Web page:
By tightening up on their legislation a bit, private school voucher advocates are trying to convince us that they really do want to help low-income children. But the facts remain the same. Few poor families, if any, would benefit from vouchers, but opportunistic business people eager to get their hands on some tax dollars would be lining up at the trough.
SB276, the original voucher bill by Sen. Donna Campbell, was wide-open in that it set no income restraints for a voucher recipient. It has been supplanted now by SB4 by Senate Education Chairman Larry Taylor, who is carrying all of Lt. Gov. Dan Patrick’s bad education privatization ideas – and there are a lot of them.
Both SB4 and SB276 are scheduled for a hearing tomorrow before the Senate Education Committee, but SB4 is the voucher bill “blessed” by the lieutenant governor. TSTA and other public education advocates oppose both.
SB4 would restrict most voucher recipients to children from families with incomes within 150 percent of federal poverty guidelines, but it also would let a first-grade or kindergarten student receive a voucher regardless of family income. The maximum voucher per child would be about $7,000 per year under the bill’s limit.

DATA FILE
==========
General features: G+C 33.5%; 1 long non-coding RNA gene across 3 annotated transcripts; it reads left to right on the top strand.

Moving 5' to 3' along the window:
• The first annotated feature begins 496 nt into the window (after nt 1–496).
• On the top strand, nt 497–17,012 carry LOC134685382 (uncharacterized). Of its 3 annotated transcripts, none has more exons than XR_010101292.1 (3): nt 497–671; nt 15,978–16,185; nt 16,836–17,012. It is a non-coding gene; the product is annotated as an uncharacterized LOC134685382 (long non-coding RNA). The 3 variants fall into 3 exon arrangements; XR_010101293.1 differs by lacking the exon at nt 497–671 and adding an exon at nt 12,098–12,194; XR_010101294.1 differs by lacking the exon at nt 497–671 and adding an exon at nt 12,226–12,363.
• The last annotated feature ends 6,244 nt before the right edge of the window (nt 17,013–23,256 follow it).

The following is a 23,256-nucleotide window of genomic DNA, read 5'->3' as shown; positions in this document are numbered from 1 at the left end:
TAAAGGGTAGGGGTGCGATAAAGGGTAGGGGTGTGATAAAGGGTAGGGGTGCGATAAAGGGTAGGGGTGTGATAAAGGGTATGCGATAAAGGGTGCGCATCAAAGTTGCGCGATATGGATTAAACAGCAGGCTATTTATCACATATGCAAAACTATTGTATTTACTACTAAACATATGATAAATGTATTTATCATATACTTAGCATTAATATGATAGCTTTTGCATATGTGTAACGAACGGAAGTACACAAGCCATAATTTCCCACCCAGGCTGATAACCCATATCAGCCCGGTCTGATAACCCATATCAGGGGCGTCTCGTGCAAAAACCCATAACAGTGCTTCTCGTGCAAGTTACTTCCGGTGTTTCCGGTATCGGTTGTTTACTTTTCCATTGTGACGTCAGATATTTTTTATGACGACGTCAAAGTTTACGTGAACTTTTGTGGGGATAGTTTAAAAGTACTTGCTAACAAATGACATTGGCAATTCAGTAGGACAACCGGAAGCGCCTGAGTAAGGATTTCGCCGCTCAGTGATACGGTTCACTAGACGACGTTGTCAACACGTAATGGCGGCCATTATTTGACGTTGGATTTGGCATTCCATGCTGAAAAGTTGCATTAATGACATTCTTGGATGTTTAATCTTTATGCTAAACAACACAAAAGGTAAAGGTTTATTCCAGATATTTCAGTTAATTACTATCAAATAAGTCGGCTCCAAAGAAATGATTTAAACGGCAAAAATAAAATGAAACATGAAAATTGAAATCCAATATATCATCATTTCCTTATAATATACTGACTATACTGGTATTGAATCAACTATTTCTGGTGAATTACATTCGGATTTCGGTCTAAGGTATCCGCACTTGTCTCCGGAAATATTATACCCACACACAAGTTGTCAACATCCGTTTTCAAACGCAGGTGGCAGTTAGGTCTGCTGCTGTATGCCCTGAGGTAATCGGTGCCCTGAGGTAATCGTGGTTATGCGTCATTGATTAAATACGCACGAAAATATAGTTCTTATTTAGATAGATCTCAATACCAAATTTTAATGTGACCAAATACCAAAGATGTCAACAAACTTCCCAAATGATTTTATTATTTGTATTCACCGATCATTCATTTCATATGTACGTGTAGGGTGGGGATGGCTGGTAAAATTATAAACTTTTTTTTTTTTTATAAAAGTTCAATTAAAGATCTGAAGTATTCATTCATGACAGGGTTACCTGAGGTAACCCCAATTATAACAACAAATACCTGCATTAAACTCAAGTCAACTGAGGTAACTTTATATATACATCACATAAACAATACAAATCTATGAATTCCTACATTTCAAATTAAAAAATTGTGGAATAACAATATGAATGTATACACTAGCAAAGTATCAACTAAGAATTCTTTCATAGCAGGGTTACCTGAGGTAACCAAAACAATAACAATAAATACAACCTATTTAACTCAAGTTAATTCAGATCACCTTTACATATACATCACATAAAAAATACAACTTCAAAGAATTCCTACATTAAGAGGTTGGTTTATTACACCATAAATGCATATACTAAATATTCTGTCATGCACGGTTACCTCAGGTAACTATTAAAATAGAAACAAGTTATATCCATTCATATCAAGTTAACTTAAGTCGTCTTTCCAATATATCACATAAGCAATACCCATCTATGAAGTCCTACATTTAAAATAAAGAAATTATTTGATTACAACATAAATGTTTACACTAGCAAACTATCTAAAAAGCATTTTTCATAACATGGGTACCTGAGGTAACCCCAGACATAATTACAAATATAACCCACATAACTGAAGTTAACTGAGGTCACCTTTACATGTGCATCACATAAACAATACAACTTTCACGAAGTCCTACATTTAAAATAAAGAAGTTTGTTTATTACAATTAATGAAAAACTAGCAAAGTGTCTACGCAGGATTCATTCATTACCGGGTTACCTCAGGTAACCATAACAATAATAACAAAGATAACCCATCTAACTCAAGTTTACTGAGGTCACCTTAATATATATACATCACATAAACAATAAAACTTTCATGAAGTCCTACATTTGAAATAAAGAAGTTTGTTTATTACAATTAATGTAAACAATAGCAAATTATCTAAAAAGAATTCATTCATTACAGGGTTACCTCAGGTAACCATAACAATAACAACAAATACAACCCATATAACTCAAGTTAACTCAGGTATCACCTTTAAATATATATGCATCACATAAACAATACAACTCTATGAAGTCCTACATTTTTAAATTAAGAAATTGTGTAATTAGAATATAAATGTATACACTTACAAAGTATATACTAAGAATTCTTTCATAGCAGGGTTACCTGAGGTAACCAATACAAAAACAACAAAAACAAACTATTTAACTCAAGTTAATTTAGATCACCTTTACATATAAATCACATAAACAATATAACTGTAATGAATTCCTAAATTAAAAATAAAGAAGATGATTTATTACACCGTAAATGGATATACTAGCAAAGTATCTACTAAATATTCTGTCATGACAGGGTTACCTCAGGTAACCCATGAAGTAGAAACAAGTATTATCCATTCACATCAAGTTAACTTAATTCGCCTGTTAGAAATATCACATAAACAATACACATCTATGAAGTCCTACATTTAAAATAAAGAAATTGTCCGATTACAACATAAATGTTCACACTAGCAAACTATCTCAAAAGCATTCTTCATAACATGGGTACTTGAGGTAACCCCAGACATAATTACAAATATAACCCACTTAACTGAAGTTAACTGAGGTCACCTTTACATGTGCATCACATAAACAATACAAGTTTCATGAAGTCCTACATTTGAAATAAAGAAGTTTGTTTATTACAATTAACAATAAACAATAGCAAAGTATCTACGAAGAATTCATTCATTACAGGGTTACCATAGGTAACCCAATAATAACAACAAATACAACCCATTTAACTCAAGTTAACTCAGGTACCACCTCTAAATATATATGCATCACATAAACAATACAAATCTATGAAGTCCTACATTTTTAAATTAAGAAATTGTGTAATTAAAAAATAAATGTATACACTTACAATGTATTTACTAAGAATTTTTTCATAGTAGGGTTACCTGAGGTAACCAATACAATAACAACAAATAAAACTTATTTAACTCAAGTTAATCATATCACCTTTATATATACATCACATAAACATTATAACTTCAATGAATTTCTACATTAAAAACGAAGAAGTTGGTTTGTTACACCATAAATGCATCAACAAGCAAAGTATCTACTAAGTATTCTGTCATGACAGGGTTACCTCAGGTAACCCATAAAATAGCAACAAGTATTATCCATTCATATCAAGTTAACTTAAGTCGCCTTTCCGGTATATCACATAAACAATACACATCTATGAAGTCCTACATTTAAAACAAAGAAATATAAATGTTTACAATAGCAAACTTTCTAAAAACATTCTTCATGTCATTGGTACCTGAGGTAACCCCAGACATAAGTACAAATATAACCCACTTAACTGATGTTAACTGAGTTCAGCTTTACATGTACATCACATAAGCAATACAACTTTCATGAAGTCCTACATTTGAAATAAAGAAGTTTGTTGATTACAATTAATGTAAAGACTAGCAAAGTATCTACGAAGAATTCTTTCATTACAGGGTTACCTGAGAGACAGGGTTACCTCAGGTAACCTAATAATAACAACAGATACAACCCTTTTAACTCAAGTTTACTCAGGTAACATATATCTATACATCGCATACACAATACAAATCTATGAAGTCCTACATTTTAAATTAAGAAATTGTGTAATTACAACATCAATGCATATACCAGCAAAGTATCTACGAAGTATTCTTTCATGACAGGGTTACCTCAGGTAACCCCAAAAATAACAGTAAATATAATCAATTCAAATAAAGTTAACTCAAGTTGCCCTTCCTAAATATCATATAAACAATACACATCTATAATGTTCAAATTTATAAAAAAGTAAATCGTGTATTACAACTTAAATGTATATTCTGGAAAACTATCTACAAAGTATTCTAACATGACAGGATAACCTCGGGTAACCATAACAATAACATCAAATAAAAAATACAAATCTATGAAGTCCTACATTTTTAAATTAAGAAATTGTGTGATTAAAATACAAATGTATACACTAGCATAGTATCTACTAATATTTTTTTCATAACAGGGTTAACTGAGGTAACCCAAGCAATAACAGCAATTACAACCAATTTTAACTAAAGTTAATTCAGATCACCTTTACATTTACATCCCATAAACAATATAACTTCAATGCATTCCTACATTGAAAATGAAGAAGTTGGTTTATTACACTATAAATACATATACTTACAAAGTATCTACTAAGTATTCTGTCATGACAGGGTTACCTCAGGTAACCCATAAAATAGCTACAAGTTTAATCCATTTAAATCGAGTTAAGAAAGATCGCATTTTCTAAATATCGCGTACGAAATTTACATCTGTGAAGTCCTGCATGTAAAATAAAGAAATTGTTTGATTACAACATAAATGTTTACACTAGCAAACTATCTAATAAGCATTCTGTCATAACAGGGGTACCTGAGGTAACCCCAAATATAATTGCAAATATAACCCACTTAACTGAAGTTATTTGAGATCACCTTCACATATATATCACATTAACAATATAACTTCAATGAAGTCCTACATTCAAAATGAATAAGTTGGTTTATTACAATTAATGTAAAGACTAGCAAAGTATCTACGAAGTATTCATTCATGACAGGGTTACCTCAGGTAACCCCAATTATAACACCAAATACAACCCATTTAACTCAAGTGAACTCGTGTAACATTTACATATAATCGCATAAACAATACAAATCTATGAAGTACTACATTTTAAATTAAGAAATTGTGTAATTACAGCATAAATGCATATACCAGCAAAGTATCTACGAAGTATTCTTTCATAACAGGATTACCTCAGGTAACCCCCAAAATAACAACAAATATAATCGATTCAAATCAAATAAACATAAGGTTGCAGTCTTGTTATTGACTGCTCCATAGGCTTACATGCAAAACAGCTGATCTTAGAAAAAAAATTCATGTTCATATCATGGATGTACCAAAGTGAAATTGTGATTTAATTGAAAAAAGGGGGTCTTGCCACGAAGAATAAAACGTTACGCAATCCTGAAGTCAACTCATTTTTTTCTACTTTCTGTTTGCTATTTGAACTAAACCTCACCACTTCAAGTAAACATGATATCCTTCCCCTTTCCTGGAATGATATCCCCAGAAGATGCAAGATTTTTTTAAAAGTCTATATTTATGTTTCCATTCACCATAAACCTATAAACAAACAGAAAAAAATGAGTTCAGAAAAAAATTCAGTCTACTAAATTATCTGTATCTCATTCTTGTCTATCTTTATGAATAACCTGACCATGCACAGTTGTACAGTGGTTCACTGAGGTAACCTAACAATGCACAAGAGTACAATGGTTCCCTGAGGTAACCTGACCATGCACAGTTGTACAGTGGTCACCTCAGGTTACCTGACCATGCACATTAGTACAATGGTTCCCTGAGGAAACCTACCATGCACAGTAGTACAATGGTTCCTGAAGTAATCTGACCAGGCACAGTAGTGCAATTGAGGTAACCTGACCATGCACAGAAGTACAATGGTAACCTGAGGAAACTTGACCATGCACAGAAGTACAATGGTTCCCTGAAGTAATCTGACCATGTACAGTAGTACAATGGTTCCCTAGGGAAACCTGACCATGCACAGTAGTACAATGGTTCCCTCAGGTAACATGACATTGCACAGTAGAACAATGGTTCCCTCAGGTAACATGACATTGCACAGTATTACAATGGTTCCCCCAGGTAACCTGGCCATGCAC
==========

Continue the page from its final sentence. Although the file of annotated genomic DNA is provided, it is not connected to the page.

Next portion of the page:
That’s about the average price of tuition for a private elementary school in Texas but almost $2,000 a year less than the average tuition for a private high school. Even most of the average-priced private schools, though, would remain out of reach of families from low-income neighborhoods because most private schools don’t provide transportation and wouldn’t be required to under either voucher bill.
More significantly, the best private schools in Texas charge $26,000 or more a year in tuition, keeping them way out of reach of low-income families, even those armed with a voucher. But the vouchers would siphon funding from the neighborhood public schools that the children will continue to attend.
SB4 also would create tax credits for businesses and other organizations that contribute money for vouchers in the form of “scholarships.” This is still a voucher, folks, and the tax credits would still reduce funding that should be spent on public schools, where the vast majority of Texas children will continue to be educated.
Good private schools don’t need to swell their enrollments with tax-paid vouchers. Most of these schools pride themselves on small classes and already have waiting lists.
But vouchers would spur the creation of a bunch of fly-by-night private “schools” eager to take vouchers (your tax dollars), under-pay teachers and take their chances that an under-funded Texas Education Agency would be unable to shut them down.
Many of these alleged “schools” would be little more than storefronts with substandard facilities, under-equipped classrooms and your tax dollars enriching the latest education privateers.